Field Remedy: 2128

Subject: Diesel-particle filter (DPF) - Question and Answer

Models:
All 2004...

Complaint: Different Diesel-particle filter (DPF) occurences.

Cause: Process characteristic DPF and mode of operation.

Production: .

Remedy:
Important: In case of complaint, please follow TSB/Field Remedy
database, in particular TSB 1976, 2043, 2054, 2260.

Question 1: Has the ECU supplied black box data to give information on the last regeneration or regeneration sequence?

Answer: All applications show the current loading status in percent, and the distance covered since the last regeneration or regeneration attempt. TECH 2 gives no information on whether the previous regeneration (or regenerations) were complete and successful.

Question 2: The glow plug symbol is flashing. Why? What should be done?

Answer: The DPF regeneration has not been completed during normal driving and has now reached its maximum saturation at which it can still be regenerated. The limit value depends on variant and MY, but is in the range of 105% - 125%.
Possible causes for this are:
a.) Frequent short distance journeys, i.e. high soot loading while at the same time regeneration of the DPF does not take place because the conditions necessary were not fulfilled.
b.) Frequent interrupted regenerations, i.e. the engine was switched off during regeneration. Applies to short journey drivers who have at least fulfilled the conditions for triggering regeneration.

If the glow plug light flashes, the vehicle should be driven until it goes out.

Important: Regeneration is carried out more often (2 - 3 times) during the first 1000 km of driving in order to achieve a defined loading status of the DPF. This is necessary to reduce component and system tolerances, and forms the basis for precise calculation of the soot loading in the DPF.

Question 3: What conditions are required for the DPF to begin regeneration?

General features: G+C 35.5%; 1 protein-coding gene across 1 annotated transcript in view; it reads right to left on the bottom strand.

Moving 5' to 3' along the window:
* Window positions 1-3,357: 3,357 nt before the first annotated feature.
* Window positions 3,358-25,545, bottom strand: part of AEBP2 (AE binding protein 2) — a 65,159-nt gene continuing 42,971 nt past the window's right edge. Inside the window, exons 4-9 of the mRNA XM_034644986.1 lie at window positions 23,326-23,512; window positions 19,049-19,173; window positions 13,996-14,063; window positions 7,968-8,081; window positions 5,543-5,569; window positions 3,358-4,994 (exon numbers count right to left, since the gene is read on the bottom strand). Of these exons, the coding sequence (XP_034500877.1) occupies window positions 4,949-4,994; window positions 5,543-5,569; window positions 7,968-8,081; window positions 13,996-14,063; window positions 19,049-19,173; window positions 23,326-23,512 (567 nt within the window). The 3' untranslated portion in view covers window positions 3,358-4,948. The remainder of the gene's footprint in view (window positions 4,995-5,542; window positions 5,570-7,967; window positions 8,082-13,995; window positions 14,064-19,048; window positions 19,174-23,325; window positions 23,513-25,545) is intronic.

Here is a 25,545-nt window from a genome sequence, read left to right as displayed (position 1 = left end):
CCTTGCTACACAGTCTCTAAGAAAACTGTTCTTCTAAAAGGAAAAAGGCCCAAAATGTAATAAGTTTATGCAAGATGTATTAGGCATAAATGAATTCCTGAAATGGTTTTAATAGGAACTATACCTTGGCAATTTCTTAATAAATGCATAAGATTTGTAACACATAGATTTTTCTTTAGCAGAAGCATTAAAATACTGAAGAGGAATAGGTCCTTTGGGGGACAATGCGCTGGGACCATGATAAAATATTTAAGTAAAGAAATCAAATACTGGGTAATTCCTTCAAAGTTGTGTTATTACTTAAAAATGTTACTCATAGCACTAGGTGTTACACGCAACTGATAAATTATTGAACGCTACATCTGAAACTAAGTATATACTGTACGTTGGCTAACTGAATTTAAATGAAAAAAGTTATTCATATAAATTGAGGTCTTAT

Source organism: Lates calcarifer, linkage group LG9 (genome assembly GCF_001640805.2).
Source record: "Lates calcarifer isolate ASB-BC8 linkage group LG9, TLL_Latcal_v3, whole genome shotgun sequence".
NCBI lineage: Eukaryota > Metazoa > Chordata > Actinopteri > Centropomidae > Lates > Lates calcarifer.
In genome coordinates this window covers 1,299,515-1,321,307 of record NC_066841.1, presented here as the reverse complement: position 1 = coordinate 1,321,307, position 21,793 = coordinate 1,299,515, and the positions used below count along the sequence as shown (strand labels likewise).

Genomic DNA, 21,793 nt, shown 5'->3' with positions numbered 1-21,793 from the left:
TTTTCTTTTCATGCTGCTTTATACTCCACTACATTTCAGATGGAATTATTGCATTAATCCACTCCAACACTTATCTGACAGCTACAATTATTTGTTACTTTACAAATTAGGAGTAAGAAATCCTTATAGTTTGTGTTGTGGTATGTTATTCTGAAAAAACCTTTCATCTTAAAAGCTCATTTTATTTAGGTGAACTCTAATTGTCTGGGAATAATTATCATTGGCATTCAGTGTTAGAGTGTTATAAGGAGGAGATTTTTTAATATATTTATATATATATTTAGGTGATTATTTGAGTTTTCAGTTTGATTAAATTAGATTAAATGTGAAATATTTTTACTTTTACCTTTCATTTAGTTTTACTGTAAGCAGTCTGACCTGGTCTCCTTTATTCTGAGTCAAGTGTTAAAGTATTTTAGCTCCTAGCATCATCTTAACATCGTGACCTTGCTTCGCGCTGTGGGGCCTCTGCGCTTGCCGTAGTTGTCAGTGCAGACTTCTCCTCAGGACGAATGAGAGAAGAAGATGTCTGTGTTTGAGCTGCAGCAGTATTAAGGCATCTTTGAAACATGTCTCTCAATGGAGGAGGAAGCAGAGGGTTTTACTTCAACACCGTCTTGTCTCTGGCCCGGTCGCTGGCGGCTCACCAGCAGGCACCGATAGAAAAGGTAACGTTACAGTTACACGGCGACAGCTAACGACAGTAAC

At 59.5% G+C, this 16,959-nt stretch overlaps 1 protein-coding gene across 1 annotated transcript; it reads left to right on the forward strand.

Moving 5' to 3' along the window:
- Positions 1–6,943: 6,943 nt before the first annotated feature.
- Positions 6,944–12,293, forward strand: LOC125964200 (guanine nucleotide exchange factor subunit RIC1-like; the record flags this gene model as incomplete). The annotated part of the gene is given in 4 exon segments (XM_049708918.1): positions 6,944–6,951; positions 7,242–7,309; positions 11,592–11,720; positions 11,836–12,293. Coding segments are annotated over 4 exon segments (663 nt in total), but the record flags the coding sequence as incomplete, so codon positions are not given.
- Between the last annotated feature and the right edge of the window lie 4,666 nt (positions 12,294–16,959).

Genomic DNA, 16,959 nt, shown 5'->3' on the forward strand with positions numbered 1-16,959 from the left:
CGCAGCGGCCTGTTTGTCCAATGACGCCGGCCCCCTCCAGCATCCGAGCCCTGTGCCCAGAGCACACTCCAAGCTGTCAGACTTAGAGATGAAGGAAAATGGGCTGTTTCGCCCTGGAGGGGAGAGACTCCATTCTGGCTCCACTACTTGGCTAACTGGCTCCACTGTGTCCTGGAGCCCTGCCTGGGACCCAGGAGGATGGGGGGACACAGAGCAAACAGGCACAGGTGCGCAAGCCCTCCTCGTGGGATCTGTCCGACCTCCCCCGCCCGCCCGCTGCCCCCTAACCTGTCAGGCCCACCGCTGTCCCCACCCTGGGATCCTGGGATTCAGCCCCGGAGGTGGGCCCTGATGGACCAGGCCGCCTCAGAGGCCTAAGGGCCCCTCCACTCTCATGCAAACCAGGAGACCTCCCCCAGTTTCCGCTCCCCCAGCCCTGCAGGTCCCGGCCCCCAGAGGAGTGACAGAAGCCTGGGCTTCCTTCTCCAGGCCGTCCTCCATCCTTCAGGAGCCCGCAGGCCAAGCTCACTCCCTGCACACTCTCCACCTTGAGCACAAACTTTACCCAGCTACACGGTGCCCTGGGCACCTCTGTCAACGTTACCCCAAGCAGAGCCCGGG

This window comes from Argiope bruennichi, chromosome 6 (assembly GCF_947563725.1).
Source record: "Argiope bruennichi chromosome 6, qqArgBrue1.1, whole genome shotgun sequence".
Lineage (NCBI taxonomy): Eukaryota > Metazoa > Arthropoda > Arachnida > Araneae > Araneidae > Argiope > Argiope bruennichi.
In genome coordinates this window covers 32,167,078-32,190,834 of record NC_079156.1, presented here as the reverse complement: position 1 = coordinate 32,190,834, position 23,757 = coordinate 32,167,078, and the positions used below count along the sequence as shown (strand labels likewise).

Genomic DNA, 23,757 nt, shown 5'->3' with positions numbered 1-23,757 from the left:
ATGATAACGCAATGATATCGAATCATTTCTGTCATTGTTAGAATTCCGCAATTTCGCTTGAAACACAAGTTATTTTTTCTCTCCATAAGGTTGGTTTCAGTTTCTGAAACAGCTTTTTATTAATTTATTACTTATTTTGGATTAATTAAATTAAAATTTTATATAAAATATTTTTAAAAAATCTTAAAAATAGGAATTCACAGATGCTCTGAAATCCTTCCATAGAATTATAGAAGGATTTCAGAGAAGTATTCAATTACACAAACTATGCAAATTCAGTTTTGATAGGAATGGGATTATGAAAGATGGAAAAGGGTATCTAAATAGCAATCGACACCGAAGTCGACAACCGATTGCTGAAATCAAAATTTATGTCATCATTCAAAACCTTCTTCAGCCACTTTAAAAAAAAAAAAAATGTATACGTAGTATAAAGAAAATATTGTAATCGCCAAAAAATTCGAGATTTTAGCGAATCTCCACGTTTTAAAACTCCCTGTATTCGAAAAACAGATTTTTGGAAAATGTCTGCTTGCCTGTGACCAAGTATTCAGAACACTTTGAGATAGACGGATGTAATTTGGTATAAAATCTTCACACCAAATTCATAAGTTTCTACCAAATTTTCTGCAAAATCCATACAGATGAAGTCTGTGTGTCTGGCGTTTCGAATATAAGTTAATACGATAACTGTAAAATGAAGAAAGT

Answer: The following conditions must be fulfilled for regeneration to begin.
a.) Engine running since start > 2 minutes.
b.) Calculated saturation > 80%.
c.) Coolant temperature > 70C for at least 2 minutes.
d.) No DPF-relevant faults stored in system.
e.) A defined vehicle speed threshold must be exceeded in some cases
(e.g. for 80%-100% loading, one time 100 km/h), at loadings above
100% the speed does not matter.

Question 4: After service regeneration, TECH2 data list shows a current loading status of 70% or 78%. Why?

Answer: The regeneration intensity of the static regeneration is not as effective as that of dynamic regeneration. The value is therefore set to 70% - 78% loading so that the ECU then triggers a dynamic regeneration when the required conditions (see question 3) are fulfilled.
Exception: Vehicles equipped with 1,7 liter Diesel engine will show
a saturation level of 32% after service regeneration.

Question 5: Under what conditions is regeneration interrupted/ended once it has started?

Answer: Normally when regeneration has been successfully completed, or:
a.) After a maximum regeneration time (20 - 25 min.).
b.) If the engine is switched off or has stalled.
c.) If the engine is left idling for a long time (5 - 10 min.).
d.) If 1000C is detected by the exhaust temperature sensor.
e.) If during regeneration, a fault is detected on the components relevant for combustion (injection/intake system).